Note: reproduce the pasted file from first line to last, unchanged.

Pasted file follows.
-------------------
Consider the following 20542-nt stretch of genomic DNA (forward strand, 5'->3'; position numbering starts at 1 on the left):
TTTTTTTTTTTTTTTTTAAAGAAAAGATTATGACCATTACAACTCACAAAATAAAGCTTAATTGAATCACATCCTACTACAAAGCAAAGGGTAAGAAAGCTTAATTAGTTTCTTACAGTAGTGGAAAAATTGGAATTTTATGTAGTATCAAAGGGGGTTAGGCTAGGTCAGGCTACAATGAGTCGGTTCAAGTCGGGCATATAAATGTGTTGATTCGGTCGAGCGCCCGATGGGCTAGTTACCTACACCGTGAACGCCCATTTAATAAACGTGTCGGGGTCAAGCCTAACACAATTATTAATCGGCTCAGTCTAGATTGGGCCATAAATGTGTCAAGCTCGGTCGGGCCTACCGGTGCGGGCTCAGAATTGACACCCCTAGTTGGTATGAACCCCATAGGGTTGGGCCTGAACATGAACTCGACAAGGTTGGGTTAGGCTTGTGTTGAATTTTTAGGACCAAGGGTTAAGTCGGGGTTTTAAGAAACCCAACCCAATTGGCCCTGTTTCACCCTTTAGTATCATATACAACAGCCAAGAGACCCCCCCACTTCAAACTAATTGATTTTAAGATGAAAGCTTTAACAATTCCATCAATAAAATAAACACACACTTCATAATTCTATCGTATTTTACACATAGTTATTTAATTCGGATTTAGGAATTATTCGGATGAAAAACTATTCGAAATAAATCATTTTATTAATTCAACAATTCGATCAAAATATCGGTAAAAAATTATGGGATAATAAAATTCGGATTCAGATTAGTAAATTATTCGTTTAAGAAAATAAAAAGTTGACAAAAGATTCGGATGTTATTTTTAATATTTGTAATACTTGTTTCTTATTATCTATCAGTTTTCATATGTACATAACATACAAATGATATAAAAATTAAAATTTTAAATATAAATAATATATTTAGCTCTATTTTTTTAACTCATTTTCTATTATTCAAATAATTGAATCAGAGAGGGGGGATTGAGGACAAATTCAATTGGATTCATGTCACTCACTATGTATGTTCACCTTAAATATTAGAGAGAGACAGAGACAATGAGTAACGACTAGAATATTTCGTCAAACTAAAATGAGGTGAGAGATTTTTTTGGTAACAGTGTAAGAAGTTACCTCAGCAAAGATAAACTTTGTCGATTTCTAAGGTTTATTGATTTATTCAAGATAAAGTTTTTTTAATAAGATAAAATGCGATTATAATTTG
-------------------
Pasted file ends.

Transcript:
Consider the following 20542-nt stretch of genomic DNA (forward strand, 5'->3'; position numbering starts at 1 on the left):
TTTTTTTTTTTTTTTTTAAAGAAAAGATTATGACCATTACAACTCACAAAATAAAGCTTAATTGAATCACATCCTACTACAAAGCAAAGGGTAAGAAAGCTTAATTAGTTTCTTACAGTAGTGGAAAAATTGGAATTTTATGTAGTATCAAAGGGGGTTAGGCTAGGTCAGGCTACAATGAGTCGGTTCAAGTCGGGCATATAAATGTGTTGATTCGGTCGAGCGCCCGATGGGCTAGTTACCTACACCGTGAACGCCCATTTAATAAACGTGTCGGGGTCAAGCCTAACACAATTATTAATCGGCTCAGTCTAGATTGGGCCATAAATGTGTCAAGCTCGGTCGGGCCTACCGGTGCGGGCTCAGAATTGACACCCCTAGTTGGTATGAACCCCATAGGGTTGGGCCTGAACATGAACTCGACAAGGTTGGGTTAGGCTTGTGTTGAATTTTTAGGACCAAGGGTTAAGTCGGGGTTTTAAGAAACCCAACCCAATTGGCCCTGTTTCACCCTTTAGTATCATATACAACAGCCAAGAGACCCCCCCACTTCAAACTAATTGATTTTAAGATGAAAGCTTTAACAATTCCATCAATAAAATAAACACACACTTCATAATTCTATCGTATTTTACACATAGTTATTTAATTCGGATTTAGGAATTATTCGGATGAAAAACTATTCGAAATAAATCATTTTATTAATTCAACAATTCGATCAAAATATCGGTAAAAAATTATGGGATAATAAAATTCGGATTCAGATTAGTAAATTATTCGTTTAAGAAAATAAAAAGTTGACAAAAGATTCGGATGTTATTTTTAATATTTGTAATACTTGTTTCTTATTATCTATCAGTTTTCATATGTACATAACATACAAATGATATAAAAATTAAAATTTTAAATATAAATAATATATTTAGCTCTATTTTTTTAACTCATTTTCTATTATTCAAATAATTGAATCAGAGAGGGGGGATTGAGGACAAATTCAATTGGATTCATGTCACTCACTATGTATGTTCACCTTAAATATTAGAGAGAGACAGAGACAATGAGTAACGACTAGAATATTTCGTCAAACTAAAATGAGGTGAGAGATTTTTTTGGTAACAGTGTAAGAAGTTACCTCAGCAAAGATAAACTTTGTCGATTTCTAAGGTTTATTGATTTATTCAAGATAAAGTTTTTTTAATAAGATAAAATGCGATTATAATTTG